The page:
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his inactive habits and tastes as a gourmand did not improve it. But his personal charm as a companion must have been exceptional, for he seems to have been a universal favourite, and Pope, Swift, and Arbuthnot (with none of whom he ever quarrelled) were genuinely attached to him

Blest be the great! for those they take away,
And those they left me; for they left me Gay,

sings Pope in the ‘Epistle to Arbuthnot,’ ll. 255–6; and Swift, in his ‘Verses on his own Death,’ gives him as mourner the next place to Pope:—

Poor Pope will grieve a month, and Gay
A week, and Arbuthnot a day.

The lamentations of Gay's associates over his ‘unpensioned’ condition (‘Gay dies unpension'd with a hundred friends,’ Dunciad, iii. 330) require to be taken by the modern reader with a grain of salt. Gay had never rendered any services to entitle him to those court favours which he wasted his life in expecting, and on more than one occasion must have made himself a persona ingrata to those in power. Beginning as a mere mercer's apprentice, from such slender poetical credentials as ‘Wine’ and ‘Rural Sports,’ he became the friend of all the best-known writers of his age, from Bolingbroke to Broome, and the companion of dukes and earls. Between their real and their fictitious value, his works succeeded on the whole remarkably well, and, ‘Polly’ excepted, he seems to have had no difficulty in getting his plays produced. If he was unrewarded by an ungrateful court (his apartments in Whitehall and his lottery commissionership counting apparently for nothing), it must be remembered that for the most part he lived in clover in great houses, and that he left at his death a very fair fortune acquired by his pen, which, but for his own imprudence, might have been at least half as much again. That he was disappointed in an advancement he rather desired than deserved can only be made a grievance by those who (like Swift) are constantly seeking for pretexts to quarrel with the acts of their political opponents.

Of Gay's works the ‘Beggar's Opera’ and the ‘Fables’ (the second series of which, already referred to, was published by Knapton in 1738 from the manuscripts in the hands of the Duke of Queensberry) are best known. Stockdale's edition of the ‘Fables,’ 1793, upon which Blake worked, and Bewick's edition of 1779 are still prized by collectors. Next to these come ‘Trivia’ and the ‘Shepherd's Week,’ which must always retain a certain value for their touches of folklore and their social details. As a song-writer Gay is very successful, his faculty in this way being greatly aided by his knowledge of music (cf. Warton, Pope, 1797, i. 149). Of his ‘Epistles’ the brightest is that imitating Canto 46 of the ‘Orlando Furioso,’ in which he welcomes Pope's return from Troy (i.e. when he had completed his translation of the ‘Iliad’), and it deserves mention as an example of ottava rima earlier than Tennant, Frere, or Byron. It was first printed in ‘Additions to the Works of Pope’ [by George Steevens?], 1776, i. 94–103. There is also a certain Hogarthian vigour in the eclogue called ‘The Birth of the Squire.’ But those who to-day read his life will probably wonder at his poetical reputation even in his own time, although it is impossible to deny to him the honour of adding several well-known quotations (e.g. ‘While there's life there's hope,’ and ‘Dearest friends must part’) to the current common-places of what his contemporaries dignified by the title of ‘polite conversation.’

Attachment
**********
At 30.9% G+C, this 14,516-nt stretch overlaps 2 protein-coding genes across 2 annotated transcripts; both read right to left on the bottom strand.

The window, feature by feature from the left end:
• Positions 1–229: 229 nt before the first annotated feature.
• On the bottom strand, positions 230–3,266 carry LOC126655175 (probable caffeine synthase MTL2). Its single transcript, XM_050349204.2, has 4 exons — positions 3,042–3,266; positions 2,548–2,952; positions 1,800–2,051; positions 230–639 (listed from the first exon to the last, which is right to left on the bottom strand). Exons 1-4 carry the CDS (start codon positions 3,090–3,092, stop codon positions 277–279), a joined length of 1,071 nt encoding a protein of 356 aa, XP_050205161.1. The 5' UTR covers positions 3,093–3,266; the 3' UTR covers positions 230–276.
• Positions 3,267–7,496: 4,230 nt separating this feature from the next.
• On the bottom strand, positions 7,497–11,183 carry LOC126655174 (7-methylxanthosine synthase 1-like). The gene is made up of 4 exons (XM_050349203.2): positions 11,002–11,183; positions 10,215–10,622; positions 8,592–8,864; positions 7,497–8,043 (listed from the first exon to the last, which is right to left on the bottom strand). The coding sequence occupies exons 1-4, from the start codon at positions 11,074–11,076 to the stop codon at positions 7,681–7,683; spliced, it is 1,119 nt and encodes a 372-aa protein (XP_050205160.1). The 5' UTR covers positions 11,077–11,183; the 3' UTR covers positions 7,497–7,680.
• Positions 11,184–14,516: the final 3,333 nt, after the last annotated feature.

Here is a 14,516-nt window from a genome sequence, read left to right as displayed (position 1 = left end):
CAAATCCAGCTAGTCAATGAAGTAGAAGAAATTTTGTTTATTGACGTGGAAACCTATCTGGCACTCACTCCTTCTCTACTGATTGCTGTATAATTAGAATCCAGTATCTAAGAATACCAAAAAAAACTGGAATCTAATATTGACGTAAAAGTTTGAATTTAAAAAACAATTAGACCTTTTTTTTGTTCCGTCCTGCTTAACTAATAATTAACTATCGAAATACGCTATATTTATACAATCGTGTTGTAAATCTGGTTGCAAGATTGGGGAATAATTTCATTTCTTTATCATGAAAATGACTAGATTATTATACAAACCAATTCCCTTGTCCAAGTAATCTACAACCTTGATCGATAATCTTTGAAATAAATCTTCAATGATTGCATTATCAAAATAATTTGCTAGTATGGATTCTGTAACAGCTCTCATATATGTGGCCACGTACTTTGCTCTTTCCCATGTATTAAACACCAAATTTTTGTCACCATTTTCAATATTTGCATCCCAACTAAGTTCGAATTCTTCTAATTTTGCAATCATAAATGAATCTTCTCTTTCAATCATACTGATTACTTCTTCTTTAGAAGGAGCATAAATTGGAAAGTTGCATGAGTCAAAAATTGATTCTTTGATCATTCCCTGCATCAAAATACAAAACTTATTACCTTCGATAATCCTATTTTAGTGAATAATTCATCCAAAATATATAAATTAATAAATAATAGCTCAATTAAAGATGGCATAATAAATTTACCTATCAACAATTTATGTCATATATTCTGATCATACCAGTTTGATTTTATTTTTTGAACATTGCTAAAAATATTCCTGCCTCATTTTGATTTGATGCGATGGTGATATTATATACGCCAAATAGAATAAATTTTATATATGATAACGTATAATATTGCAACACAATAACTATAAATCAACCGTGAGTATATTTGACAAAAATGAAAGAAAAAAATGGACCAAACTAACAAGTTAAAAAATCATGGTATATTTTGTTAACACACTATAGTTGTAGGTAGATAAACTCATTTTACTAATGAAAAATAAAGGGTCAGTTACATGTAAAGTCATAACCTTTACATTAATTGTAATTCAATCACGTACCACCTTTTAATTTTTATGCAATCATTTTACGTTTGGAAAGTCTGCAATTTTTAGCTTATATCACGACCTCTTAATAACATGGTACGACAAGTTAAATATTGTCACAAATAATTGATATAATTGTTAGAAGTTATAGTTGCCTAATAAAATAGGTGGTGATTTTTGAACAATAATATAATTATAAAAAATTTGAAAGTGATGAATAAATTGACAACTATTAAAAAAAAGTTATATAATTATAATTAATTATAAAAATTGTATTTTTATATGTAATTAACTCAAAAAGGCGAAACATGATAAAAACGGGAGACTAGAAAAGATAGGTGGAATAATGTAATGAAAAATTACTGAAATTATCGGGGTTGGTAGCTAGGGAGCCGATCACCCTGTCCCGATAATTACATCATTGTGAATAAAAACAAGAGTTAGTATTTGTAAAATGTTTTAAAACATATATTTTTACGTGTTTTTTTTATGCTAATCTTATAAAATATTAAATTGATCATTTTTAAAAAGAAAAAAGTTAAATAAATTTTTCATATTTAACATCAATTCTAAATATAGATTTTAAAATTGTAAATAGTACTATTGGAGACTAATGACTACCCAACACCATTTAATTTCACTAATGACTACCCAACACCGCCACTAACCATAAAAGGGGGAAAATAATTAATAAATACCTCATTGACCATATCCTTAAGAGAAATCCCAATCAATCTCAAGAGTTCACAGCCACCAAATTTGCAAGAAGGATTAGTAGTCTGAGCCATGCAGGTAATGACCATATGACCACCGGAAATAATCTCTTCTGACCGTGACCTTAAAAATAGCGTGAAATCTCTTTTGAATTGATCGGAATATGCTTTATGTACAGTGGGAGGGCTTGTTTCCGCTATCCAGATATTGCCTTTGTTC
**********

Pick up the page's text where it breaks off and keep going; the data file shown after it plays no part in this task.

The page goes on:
[Coxe's Life, 2nd ed. 1797; Biog. Brit. art. ‘Gay;’ Pope's Correspondence by Elwin and Courthope, passim; Spence's Anecdotes; Johnson's Lives, ed. Cunningham, 1854, ii. 283–98; Thackeray's English Humourists, 1858, pp. 181–93; Life by Underhill, prefixed to Gay's Poetical Works (1893). Some passages in the present memoir are borrowed from brief memoirs of Gay by the present writer prefixed to his Fables in the Parchment Library, 1882, and to the selection from his verses in Ward's Poets, 1880, Addison to Blake. A genuine chair of the poet, a woodcut of which forms the frontispiece to Gay's Chair (1820), belonged to George Godwin, F.S.A. [q. v.], and was sold in April 1888, after Godwin's death. A worthless Life (with a portrait) was published by Curll in 1733. Mr. W. H. K. Wright, borough librarian, Plymouth, is at present (1889) engaged upon a bibliography of Gay.]

A. D.

GAY, JOHN (1813–1885), surgeon, was born at Wellington, Somersetshire, in 1813, and after a successful studentship at St. Bartholomew's Hospital, London, became M.R.C.S. in 1834, and in 1836 was appointed surgeon to the newly established Royal Free Hospital, with which he was connected for eighteen years. In 1856 he became surgeon of the Great Northern Hospital, of which he was senior surgeon at the time of his death, which took place on 15 Sept. 1885, after two years' partial paralysis. He left a widow, one daughter, and two sons. Besides contributions to the medical press and an elaborate article on ‘Cleft Palate’ in Costello's ‘Cyclopædia of Surgery,’ Gay wrote several important practical memoirs, which are enumerated below. His work on femoral rupture (1848) described a new mode of operating, modified from that of Mr. Luke. Sir W. Fergusson, in his ‘Practical Surgery,’ says of